I imagined myself losing a foot. Maybe it wouldn’t be so bad. I mean, it’s a good excuse to go outside less. I flexed my dark toes contrasted by the yellowed linoleum. There wouldn’t be much of a funeral for my foot, that’s for sure.
“Put me on a pot of coffee,” I murmured, tossing the lancet and test strip into the trash can.
Josh set his face. “No.”
He was just looking out for me.
I walked out of the kitchen and straight to the bathroom. I saw what Josh was poking at before—he was writing a Post-It note to me (or somebody), and he had stuck the yellow square on the dirty mirror:
We were once guys of grace and class. What happened, Bramsay? What happened to us? Head up, bro.
I ripped it off the mirror and examined the terrible scrawl more closely, laughing to myself. Yeah. That’s us. I slapped it back on the mirror and walked back to bed so I could just lay down for a second.
I was tough stuff, I thought, considering myself it good condition after the breakup. At least better than I was that morning. Except when I wasn’t fighting with Josh about my health or my attitude, I realized that I’m still numbed. I still don’t know how I feel, and a small part of me still feared that the pain would kick in later. I had felt this way only once before, and I remembered it like it was still happening:
His name was Aaron Dartmouth, appropriately. His face was scarred and his blonde eyebrows had carefully shaved vertical stripes in them, so you could see his white, white skin shining underneath them. He got up and walked right out of the room in high school and gestured a finger-gun at me and mouthed bam after I had made a speech on racial equality in the school environment.
I’m no expert, but I did know two things: I’m fairly sure that a gun would make a different sound that boring old bam, and that finger guns weren’t intimidating after the age of five. That is, until Aaron Dartmouth did it.
“That boy’s serious shit,” Kéran once said to me once before. I didn’t listen to his warning, because what would my little brother know about Dartmouth? He was the freshman, and I was the senior. But that was the thing about Kéran was that he was street smart. He could barely read, but he didn’t have to. He could navigate the alleys of his life without ever having to worry about who J.D. Salinger was. A shut-in like me could never know what a guy like Aaron meant, that is, until my jaw met the pavement in a bloody consummation of mind and reality after school that day.
The thing about Kéran was that up until then, I never took him for having any sort of clue about anything that goes on. But as I sat on the edge of the bathroom sink later that day and it was he picked the gravel bits out of my wounds, I realized that it wasn’t Kéran who didn’t have a clue—it was me.
The peroxide wiped into my pulpy gashes bubbled and fizzed in in my face. I tried to silly goose away, but he dug his fingers into my shoulders and looked at me with his marbled bluey brown eyes and whispered, “Don’t be such a silly goose,” and that’s really all I needed to straighten up my spine and take it for what it was.
Kéran always taught me to be strong no matter how much it hurt, but at night, I’d anchor myself to bed like a fallen anvil of self-pity and found myself in a petrified stillness listening to the sound of my own breathing.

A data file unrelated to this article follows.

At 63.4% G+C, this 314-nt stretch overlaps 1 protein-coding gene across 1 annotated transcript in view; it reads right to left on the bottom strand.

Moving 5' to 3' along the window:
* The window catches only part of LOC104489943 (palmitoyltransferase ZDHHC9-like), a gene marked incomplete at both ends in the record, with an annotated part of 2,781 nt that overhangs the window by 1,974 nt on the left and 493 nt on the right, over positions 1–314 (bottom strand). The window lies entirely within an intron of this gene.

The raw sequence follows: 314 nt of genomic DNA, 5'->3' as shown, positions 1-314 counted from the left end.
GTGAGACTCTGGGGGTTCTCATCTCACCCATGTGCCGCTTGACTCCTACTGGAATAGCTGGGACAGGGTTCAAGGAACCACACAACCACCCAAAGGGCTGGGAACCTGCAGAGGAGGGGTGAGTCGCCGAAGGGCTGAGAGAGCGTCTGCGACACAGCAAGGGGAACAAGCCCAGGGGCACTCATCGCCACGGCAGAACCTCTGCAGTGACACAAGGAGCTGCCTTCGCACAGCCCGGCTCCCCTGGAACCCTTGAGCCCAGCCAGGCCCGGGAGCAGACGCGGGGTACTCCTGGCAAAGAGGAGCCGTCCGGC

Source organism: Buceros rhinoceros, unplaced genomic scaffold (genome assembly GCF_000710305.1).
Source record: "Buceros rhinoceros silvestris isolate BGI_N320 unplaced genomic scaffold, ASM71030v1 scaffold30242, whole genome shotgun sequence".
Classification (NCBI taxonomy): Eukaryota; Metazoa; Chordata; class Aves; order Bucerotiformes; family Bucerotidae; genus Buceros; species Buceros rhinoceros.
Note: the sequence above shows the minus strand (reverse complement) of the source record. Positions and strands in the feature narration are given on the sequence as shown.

Though no one had even laid a hand on me, it still felt the same. Instead of my achy, cut-up jaw throbbing, instead it was my chest. It fluttered every once in a while, probably just to freak me out and distract me from my fluttering stomach. This is what it feels like to be alone, I thought to myself, staring at the white ceiling while wondering when the brown stain in the bathroom would leak over into the sky of my room. No bit of plumbing precipitation from above could hurt as much as I already did.
The light of my bedroom leaked in through the jailhouse stripes of the clinky metal blinds covering my window. The clothes on my floor took form in contours of the obstructed light and half of my blankets from that night had toppled onto the floor. My chest moved up and down, up and down, oscillating in this otherwise dead ruin of a room.
Thanks. :) I think that characterization is one of my strengths, but plot--eeeenh, not so much. And I think that is where I stop getting confident, especially with this particular piece. Did it seem anticlamactic or anything? I mean, it wasn't meant to be plot-heavy to start with (I like dialogue too much to cram a bigger genre-plot into 3,000 words), but does the direction of where it went seem disappointing?
And I originally meant for Josh to be a genuine silly goose, but as I continued writing, I realized that it's not Josh, it's Bram. Bram has such a dim, limited scope on life. I don't think he had a positive thing to say about anything. I keep looking back at what Josh was doing the whole time, and he's trying to keep Bram from destroying himself. Granted, he doesn't have the best way of going about it, but I don't think he's as much of a problem-child as Bram makes him out to be.
Post subject: Re: || Fiction Dump: Bram's story (C&C for school please?) :
Posted: Mon Jan 10, 2011 12:36 am
Joined: Mon Apr 05, 2010 7:54 pm Posts: 401 Location: The artist formerly known as Bard Alsta
If I had your characterization skills I could definitely be published by now. That is such a weak point for me. =/
I personally liked it a lot. The ending was so vauge that I ended up wondering if by 'rested' you meant 'died quietly in a pile of sheets that sound like they are grody'. I think it was just right in both the plot and everything else.